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McKim: Stock Market May Crash a Third Time — In 15 Years

While Fox News found all kinds of candidate peccadillos with which to insert Megyn Kelly into the first Republican debate, it forgot to insert any questions regarding a most critical sector of American life – business and the economy. Strange for a conservative network, but Fox forgot Coolidge’s adage that “The business of America is business,” or even Clinton’s 1992 mantra, “It’s the economy, stupid.” Ah, we but can always fantasize about the foxy Fox girls.

In this upside-down world, the stock market, which is holding up the economy rather than the other way around, is now at a high probability of crashing again for the third time in an unprecedented 15 years. This week the markets dropped six percent erasing, depending on which index you watch, 1.5 to 2 years of gains. Suze Orman and Cramer are already calling for the Federal Reserve to start printing money again.

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This inevitable fall to earth is because the “what me worry” status quo at the Fed, big banks, big business, and government continue to use, for the fourth time, the same 1987 manipulative play book. Each time they have used this playbook, the market and the economy eventually got hammered in a crash. And each time they did the same thing to push it back up. Unless the electorate vociferously rises up in advance to object, we will again print money, bail out, and bail in. Einstein defined insanity as doing the same thing over and over again and expecting different results; so today we live in an insane world.

In the next two months well over a year ahead of the election the economy is about to become the elephant in the room. September and October are historically bad months for the stock market as the crashes of 1929, 1987, and 2008 attest.

It is important to remember that in March of 2000 the stock market reached its highs and fell all the way into the election The NASDAQ eventually fell by 75 percent, and S&P 500 by 50 percent, between the 2000 top and the 2002 bottom. Then, in October of 2007, the market again rolled over and really crashed going into the election, with the failure of the “too big to fail” banks in September and October of 2008. This time the S&P eventually fell 60 percent by early 2009.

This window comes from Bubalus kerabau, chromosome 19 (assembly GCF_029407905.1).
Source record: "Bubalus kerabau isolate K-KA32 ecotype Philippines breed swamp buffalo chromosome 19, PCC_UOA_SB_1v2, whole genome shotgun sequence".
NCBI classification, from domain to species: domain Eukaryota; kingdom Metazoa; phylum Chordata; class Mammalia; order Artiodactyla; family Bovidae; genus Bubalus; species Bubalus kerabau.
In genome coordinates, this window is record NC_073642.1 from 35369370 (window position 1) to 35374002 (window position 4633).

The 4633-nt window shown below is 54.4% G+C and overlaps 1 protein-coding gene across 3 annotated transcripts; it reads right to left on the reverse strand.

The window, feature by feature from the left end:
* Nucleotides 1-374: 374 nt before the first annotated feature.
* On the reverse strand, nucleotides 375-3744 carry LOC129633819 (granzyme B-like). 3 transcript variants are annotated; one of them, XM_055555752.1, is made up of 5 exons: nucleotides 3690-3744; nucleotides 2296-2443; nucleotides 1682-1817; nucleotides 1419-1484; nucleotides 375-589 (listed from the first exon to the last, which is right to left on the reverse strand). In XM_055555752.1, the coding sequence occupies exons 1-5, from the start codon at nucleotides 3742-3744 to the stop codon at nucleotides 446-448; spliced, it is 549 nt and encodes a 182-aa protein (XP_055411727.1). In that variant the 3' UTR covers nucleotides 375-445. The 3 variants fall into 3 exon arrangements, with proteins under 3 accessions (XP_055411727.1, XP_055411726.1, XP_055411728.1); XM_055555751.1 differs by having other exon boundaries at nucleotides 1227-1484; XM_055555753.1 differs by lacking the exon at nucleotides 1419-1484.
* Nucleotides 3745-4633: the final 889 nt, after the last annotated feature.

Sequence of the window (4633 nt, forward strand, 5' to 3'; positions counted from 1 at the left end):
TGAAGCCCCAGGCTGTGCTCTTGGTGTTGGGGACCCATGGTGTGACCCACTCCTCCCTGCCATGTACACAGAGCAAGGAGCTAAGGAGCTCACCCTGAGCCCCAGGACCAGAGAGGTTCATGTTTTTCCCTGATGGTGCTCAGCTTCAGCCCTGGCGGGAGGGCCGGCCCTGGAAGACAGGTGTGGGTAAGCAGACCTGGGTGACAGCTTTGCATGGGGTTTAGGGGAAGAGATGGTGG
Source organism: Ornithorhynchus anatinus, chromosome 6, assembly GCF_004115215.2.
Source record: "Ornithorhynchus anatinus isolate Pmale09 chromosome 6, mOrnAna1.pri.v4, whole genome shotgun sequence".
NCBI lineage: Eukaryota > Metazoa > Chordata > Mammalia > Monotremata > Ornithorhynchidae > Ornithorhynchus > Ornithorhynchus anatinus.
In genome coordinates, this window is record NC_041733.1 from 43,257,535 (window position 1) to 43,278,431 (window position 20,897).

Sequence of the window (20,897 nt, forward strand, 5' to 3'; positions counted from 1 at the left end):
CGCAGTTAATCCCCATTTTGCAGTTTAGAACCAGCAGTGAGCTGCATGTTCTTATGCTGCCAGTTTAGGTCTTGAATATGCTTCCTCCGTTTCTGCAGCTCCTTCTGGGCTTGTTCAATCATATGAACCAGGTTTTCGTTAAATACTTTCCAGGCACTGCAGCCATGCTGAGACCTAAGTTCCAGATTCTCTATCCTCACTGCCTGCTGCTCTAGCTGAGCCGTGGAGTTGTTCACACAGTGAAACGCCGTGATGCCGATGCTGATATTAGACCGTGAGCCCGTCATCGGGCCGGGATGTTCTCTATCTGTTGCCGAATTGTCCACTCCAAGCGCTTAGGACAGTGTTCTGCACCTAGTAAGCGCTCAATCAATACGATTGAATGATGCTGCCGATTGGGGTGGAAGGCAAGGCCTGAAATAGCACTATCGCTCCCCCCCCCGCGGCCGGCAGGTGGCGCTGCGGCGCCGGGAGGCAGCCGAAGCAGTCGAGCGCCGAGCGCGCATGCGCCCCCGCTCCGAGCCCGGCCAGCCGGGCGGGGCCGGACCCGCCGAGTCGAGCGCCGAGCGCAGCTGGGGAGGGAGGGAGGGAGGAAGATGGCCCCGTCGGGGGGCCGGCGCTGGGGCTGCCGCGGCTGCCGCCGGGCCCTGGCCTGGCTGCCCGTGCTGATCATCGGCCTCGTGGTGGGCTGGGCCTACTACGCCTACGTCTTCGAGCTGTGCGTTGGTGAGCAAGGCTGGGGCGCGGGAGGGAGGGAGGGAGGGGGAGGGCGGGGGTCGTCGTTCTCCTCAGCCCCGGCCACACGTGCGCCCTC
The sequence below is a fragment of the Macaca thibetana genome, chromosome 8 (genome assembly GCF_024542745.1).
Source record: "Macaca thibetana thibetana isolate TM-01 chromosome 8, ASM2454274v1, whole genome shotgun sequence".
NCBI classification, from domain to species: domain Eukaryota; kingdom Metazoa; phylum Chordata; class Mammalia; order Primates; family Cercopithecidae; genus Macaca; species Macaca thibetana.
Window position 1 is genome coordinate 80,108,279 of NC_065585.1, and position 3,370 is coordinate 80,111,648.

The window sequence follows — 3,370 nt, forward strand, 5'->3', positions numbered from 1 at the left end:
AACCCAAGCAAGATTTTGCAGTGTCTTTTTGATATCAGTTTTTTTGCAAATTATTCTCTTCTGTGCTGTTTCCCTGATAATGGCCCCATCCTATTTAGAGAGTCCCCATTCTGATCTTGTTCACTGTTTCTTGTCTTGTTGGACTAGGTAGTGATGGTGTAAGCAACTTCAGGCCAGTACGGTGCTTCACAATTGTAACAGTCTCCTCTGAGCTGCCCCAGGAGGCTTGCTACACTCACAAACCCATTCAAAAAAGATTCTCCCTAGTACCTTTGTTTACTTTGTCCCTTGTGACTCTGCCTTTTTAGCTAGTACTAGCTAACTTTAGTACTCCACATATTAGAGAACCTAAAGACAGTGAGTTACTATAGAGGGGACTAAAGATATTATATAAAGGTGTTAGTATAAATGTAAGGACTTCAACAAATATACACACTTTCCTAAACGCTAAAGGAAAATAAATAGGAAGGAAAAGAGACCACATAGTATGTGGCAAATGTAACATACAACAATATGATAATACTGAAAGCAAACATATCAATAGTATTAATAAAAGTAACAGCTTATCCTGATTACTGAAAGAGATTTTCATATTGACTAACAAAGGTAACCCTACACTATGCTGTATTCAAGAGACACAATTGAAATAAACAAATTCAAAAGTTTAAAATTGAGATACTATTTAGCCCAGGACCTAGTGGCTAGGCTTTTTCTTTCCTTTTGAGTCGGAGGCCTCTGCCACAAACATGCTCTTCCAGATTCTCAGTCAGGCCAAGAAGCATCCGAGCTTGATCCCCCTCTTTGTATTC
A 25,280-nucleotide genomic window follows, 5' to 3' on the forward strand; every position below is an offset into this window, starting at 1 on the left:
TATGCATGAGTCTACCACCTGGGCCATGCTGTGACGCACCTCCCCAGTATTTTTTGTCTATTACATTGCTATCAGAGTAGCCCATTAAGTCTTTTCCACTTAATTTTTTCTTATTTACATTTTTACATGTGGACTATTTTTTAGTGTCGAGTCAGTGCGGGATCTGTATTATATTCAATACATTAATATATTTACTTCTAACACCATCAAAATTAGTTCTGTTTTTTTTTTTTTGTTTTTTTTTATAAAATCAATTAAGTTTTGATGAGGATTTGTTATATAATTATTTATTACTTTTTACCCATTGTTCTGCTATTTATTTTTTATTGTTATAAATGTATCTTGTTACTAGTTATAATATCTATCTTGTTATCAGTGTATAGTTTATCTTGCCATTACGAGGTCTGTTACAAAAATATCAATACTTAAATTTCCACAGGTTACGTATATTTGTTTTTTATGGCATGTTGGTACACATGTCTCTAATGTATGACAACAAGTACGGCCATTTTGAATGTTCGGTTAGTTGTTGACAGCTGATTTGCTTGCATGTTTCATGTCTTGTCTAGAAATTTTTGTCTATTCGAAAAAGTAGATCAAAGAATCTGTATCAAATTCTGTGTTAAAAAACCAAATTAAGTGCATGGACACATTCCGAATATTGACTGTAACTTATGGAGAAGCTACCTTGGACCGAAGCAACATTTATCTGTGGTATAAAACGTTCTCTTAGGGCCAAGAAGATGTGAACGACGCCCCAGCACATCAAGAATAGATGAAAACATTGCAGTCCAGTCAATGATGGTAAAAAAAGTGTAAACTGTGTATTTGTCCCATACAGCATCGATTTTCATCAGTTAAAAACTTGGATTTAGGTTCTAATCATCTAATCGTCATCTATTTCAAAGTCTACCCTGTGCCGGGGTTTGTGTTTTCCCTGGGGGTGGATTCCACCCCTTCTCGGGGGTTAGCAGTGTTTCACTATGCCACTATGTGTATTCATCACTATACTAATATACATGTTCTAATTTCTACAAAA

It is critical to note the $700 billion TARP bailout passed in October occurred at the insistence of the status quo of both parties—not the populace. President Bush, with former Goldman Sachs CEO and Treasury Secretary Paulson; both presidential candidates, Obama and McCain; and the leadership of both parties in both Houses of Congress were all for the bailout. Yet with all this pressure from the status quo, the House, closer to the people, as it was up for re-election in just weeks, and sensitive to the negative feedback their offices were receiving, voted against TARP 228 to 205. This kind of dissention between the political class and the people is unprecedented in a Congressional vote. Never has the leadership of both parties been so adamantly for something and the House went the other way. After bribing or intimidating recalcitrant House members and small alterations to the bill, the House passed it on a second vote a few days later.

The TARP bailout was contrary to what both FDR and Reagan did in similar crises where these leaders took the banks into a conservatorship, not receivership, rather than bail them out. The TARP has merely perpetuated “zombie banks” and kept the same “boyz” at the helm to do yet more damage to the economy. We are about to see the fruits of their labor, as no one from that period was ever even indicted.

Little has changed positively to prevent a recurrence. The economic policies of the Clinton, Bush and Obama Administrations have been quite consistent relying upon increasing debt levels and money supply with declining interest rates. Yet economic growth over the same period has declined with the excess debt and regulation, as the working classes and now even the middle class have been decimated.

In the past when the Federal Reserve took the country off easy money steroids, we had crashes. Now, even with steroids, we are likely to have a crash, since the patient continues to need increased doses to perform. These increased dosages are killing the patient. Ask Bernie Madoff if you can run a Ponzi scheme without having continuously expanding levels of new patsies to fleece. This is money printing, and Keynesian economics never works in the end.